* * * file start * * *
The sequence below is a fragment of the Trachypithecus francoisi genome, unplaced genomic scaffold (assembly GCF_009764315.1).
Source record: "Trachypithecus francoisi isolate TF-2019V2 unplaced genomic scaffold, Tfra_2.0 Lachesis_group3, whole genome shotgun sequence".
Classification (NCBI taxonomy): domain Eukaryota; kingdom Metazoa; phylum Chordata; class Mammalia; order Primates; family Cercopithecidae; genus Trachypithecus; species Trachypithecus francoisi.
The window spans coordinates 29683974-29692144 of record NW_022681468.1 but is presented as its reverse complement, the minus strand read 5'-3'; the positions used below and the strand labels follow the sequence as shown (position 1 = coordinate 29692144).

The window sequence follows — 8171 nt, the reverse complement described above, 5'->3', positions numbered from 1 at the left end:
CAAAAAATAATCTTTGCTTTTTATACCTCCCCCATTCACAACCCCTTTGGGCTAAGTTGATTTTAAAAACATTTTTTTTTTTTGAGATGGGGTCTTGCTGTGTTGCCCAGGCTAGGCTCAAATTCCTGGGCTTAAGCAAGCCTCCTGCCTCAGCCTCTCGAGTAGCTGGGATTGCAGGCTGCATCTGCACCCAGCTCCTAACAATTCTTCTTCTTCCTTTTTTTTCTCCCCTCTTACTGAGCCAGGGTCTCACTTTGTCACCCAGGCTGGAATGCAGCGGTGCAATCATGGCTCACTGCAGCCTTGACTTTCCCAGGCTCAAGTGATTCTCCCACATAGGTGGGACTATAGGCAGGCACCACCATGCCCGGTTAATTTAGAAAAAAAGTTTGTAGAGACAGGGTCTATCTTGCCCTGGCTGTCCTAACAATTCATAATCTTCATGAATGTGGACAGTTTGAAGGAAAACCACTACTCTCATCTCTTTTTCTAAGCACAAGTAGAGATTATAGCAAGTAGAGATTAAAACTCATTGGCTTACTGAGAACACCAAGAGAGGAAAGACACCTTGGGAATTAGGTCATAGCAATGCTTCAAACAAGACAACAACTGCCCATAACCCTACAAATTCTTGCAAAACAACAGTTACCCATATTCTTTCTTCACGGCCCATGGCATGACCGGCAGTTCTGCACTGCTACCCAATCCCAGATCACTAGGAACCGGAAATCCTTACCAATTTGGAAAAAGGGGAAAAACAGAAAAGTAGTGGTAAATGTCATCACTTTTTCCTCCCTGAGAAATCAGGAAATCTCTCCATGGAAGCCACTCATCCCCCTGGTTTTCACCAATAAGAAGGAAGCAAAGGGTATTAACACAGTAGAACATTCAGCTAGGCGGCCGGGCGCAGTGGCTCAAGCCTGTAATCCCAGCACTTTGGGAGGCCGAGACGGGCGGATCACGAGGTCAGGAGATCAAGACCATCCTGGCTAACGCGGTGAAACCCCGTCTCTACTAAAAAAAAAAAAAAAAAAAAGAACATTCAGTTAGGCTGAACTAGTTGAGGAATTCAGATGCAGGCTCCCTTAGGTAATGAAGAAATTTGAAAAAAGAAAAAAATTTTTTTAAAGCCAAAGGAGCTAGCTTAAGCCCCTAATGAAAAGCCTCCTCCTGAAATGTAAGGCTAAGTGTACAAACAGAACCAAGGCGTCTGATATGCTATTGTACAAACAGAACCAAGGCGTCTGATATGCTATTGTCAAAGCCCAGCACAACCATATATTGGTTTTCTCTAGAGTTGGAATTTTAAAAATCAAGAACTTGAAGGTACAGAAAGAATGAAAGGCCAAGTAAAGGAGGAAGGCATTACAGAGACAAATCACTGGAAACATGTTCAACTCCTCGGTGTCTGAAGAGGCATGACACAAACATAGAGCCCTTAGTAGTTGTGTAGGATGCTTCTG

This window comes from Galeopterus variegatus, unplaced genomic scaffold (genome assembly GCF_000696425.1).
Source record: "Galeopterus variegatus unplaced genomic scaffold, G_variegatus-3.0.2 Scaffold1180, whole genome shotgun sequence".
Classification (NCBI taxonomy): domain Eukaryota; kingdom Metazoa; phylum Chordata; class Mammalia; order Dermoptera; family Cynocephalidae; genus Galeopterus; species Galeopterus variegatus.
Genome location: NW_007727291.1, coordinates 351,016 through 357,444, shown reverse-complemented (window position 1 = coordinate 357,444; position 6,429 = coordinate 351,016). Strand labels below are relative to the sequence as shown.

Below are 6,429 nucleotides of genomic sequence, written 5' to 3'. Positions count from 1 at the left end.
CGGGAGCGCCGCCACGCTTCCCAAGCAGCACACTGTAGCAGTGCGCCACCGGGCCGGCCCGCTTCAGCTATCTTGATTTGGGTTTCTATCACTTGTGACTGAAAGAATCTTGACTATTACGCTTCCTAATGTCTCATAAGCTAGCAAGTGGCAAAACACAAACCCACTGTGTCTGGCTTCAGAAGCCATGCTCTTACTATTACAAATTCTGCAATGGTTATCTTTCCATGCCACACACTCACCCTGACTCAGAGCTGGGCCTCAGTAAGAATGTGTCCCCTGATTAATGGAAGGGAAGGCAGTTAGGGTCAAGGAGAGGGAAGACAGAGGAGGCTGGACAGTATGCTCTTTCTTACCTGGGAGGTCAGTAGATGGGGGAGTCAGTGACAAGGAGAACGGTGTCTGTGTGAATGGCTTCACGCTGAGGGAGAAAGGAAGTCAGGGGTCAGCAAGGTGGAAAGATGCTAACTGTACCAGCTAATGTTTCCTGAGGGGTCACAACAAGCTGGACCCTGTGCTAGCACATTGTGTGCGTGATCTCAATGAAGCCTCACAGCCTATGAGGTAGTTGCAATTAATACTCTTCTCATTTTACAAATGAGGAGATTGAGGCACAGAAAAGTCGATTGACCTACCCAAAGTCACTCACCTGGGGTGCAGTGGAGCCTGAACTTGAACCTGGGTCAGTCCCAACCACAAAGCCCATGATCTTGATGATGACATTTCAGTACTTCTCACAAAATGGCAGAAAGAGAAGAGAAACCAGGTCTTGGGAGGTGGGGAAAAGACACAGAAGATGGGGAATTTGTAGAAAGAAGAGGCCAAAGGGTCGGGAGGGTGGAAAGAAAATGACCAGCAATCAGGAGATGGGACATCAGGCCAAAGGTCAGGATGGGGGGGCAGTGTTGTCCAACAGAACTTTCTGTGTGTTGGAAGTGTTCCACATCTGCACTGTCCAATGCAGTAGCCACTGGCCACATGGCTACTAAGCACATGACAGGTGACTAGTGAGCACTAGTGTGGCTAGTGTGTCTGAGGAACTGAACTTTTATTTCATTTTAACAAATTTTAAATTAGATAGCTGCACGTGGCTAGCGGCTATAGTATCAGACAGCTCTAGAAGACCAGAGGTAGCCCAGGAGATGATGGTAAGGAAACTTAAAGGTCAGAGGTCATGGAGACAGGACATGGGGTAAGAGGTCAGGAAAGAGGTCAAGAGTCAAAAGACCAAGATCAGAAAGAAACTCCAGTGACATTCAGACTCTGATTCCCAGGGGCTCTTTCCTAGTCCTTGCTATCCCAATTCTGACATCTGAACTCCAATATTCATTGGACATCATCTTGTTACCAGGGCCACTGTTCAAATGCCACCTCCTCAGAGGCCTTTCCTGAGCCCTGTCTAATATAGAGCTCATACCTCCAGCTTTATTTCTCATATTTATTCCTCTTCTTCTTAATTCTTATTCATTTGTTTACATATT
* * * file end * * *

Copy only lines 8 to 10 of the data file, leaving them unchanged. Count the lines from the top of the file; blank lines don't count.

Source record: "Galeopterus variegatus unplaced genomic scaffold, G_variegatus-3.0.2 Scaffold1180, whole genome shotgun sequence".
Classification (NCBI taxonomy): domain Eukaryota; kingdom Metazoa; phylum Chordata; class Mammalia; order Dermoptera; family Cynocephalidae; genus Galeopterus; species Galeopterus variegatus.
Genome location: NW_007727291.1, coordinates 351,016 through 357,444, shown reverse-complemented (window position 1 = coordinate 357,444; position 6,429 = coordinate 351,016). Strand labels below are relative to the sequence as shown.